United States District Court, D. Connecticut
VANESSA L. BRYANT, UNITED STATES DISTRICT JUDGE
the Court is Defendant Crispin Abarientos's Motion for
Reconsideration [Dkt. 28] of the Court's October 7, 2019
Order [Dkt. 22] denying Defendant's Motion to Continue
Sentencing. For the reasons set forth below, the Court DENIES
Defendant's Motion for Reconsideration [Dkt. 28].
stands before the Court having plead guilty to Health Care
Fraud, in violation of 18 U.S.C. § 1347. [Dkt 17 (Order
Adopting Finding and Recommd. of Magistrate Judge
Richardson)]. Defendant previously sought a 90 day
continuance to evaluate assets and negotiate a resolution of
civil penalties under the False Claims Act arising from
Defendant's conduct. [Dkt. 21 (Def. Mot. to Cont.
Sentencing)]. Defendant asserted that “[t]he process in
this case is complex in that there are stock/bonds,
retirement programs and real estate that needs to be
evaluated and liquidated and tax consequences need to be
determined.” Id. at ¶ 5. The Court noted,
however, that the Net Worth Statement certified by Defendant
for the Pre-Sentence Investigation did not show ownership of
securities, retirement accounts, or significant real estate.
[Dkt. 22 (Order Denying Def. Mot. for Cont. of Sentencing)].
the Defendant sought additional time to consult a forensic
psychologist and forensic psychiatrist, but sufficient time
remained to consult with these professionals. [Dkt. 21 (Def.
Mot. for Cont. of Sentencing) ¶ 6]. Moreover,
Defendant's motion did not explain why a 90 day
continuance was necessary to secure their opinions,
considering Defendant waived his right to plead a jury
indictment and petitioned to enter a guilty plea four months
reconsideration, Defendant filed a sealed Amended Net Worth
Statement [Dkt. 30 (10/14/2019, Decl. of Def. Net Worth &
Cash Flow Statements)], showing, inter alia, over
four million dollars in retirement and investment accounts
omitted from Defendant's July 24, 2019 Net Worth
Statement previously submitted to the U.S. Probation Officer
[Dkt. 19-1 (Pre-Sentencing Report, Draft) Ex. 1].
explains that the updated statement was necessary because
“it has been confusing for the defendant and his spouse
to obtain various bank and investment paperwork and to figure
out the specific items to list.” [Dkt. 28 (Def. Mot.
for Reconsideration) ¶ 6)]. In addition to counsel,
Defendant is aided by an accountant in the valuation of these
assets. Id. ¶¶ 6, 8.
represents that it appears that all parties are desirous of a
united resolution of the criminal and civil liability.
Id. at ¶ 6. Defendant also argues that
resolving the civil penalties shows that Defendant fully
cooperated federal agencies in reaching a resolution.
Id. at ¶11. Lastly, Defendant states that he is
still working to obtain documentation regarding his mental
health issues. Id. at ¶ 12.
Defendant's Motion for Reconsideration is untimely. Local
Rule 7(c) requires that motions for reconsideration be filed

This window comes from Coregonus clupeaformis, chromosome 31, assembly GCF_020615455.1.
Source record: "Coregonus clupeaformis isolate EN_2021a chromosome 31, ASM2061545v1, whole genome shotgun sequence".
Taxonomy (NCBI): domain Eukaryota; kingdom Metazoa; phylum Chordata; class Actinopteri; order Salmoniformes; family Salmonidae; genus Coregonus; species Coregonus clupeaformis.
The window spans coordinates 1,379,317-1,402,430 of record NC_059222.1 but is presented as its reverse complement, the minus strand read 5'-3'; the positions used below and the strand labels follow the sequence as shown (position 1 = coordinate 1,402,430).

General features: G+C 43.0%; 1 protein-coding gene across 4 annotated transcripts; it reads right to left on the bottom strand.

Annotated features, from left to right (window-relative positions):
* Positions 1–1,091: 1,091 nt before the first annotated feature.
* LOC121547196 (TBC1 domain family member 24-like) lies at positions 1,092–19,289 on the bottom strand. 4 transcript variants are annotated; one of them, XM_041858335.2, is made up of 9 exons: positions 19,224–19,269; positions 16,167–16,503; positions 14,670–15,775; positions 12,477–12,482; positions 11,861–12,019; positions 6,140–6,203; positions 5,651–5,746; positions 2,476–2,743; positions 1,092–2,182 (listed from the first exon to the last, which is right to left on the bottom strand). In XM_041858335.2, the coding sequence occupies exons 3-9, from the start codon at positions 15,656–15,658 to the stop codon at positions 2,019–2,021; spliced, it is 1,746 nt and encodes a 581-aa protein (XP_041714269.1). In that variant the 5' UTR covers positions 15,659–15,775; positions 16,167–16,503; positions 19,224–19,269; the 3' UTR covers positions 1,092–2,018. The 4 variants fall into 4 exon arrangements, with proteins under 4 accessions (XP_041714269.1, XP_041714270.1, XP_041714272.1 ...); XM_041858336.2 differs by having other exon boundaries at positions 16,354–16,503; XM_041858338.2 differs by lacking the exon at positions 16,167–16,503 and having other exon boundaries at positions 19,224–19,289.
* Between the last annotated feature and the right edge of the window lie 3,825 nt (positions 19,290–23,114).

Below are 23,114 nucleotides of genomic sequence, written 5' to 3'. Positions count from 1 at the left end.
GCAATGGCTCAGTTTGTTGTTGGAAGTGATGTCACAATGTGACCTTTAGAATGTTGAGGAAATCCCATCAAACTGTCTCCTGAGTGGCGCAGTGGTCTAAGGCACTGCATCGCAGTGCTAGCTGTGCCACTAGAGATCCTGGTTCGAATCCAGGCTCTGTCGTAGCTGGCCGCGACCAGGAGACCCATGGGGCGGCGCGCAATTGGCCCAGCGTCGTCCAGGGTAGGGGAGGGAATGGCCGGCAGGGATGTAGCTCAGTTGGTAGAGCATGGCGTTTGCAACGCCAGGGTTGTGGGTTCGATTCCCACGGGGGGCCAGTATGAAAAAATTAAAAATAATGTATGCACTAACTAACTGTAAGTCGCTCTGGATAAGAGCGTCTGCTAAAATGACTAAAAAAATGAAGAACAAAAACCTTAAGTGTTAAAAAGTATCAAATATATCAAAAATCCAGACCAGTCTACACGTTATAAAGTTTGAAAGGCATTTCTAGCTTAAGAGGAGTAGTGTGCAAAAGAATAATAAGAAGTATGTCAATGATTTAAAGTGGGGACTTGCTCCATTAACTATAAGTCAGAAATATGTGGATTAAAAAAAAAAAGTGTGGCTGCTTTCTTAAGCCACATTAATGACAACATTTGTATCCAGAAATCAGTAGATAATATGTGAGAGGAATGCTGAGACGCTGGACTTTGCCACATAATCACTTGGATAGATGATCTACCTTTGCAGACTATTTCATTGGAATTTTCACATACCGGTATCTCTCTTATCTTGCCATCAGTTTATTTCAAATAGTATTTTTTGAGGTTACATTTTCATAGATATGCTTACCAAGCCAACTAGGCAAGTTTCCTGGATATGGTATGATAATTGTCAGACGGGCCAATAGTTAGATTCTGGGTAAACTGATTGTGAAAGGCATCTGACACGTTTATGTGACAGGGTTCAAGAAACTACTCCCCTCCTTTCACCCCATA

within seven days of the filing of the decision or order from
which such relief is sought. Here, Defendant's Motion for
Reconsideration was filed eleven days after the Court's
October 7, 2019 Order denying the Defendant's requested
motion is also meritless. The standard for reconsideration,
as set forth in Local Rule 7(c), states that:
“[m]otions for reconsideration shall not be routinely
filed and shall satisfy the strict standard applicable to
such motions. Such motions will generally be denied unless
the movant can point to controlling decisions or data that
the court overlooked in the initial decision or order.”
See also Shrader v. CSX Transp., Inc., 70 F.3d 255,
257 (2d Cir. 1995) (… “reconsideration will
generally be denied unless the moving party can point to
controlling decisions or data that the court
overlooked-matters, in other words, that might reasonably be
expected to alter the conclusion reached by the
does not point to a controlling decision or data overlooked
by the Court. There is no suggestion, much less
demonstration, that the new information offered in support of
Defendant's motion for reconsideration could not have
been submitted in the first instance.
sentencing court has broad discretion respecting the
scheduling of sentencing proceedings. Absent a showing both
that the denial (of a requested continuance of sentencing)
was arbitrary and that it substantially impaired the
defendant's opportunity to secure a fair
sentence…” a sentence will not be vacated on
appeal. U.S. v. Yuzary, 17 Fed.Appx. 43, 46 (2d Cir.
2001)(citing U.S. v. Booth, 996 F.2d 1395, 1397-98
(2d. Cir. 1993).
this additional financial information was available, delaying
sentencing to accommodate the convenience of the parties in
related civil litigation is unwarranted. Fed. R. Crim. P.
32(b) requires that the Court impose sentence without
unnecessary delay. Neither the Defendant's original
motion for a continuance, nor the motion for reconsideration,
explain why Defendant cannot manage the ...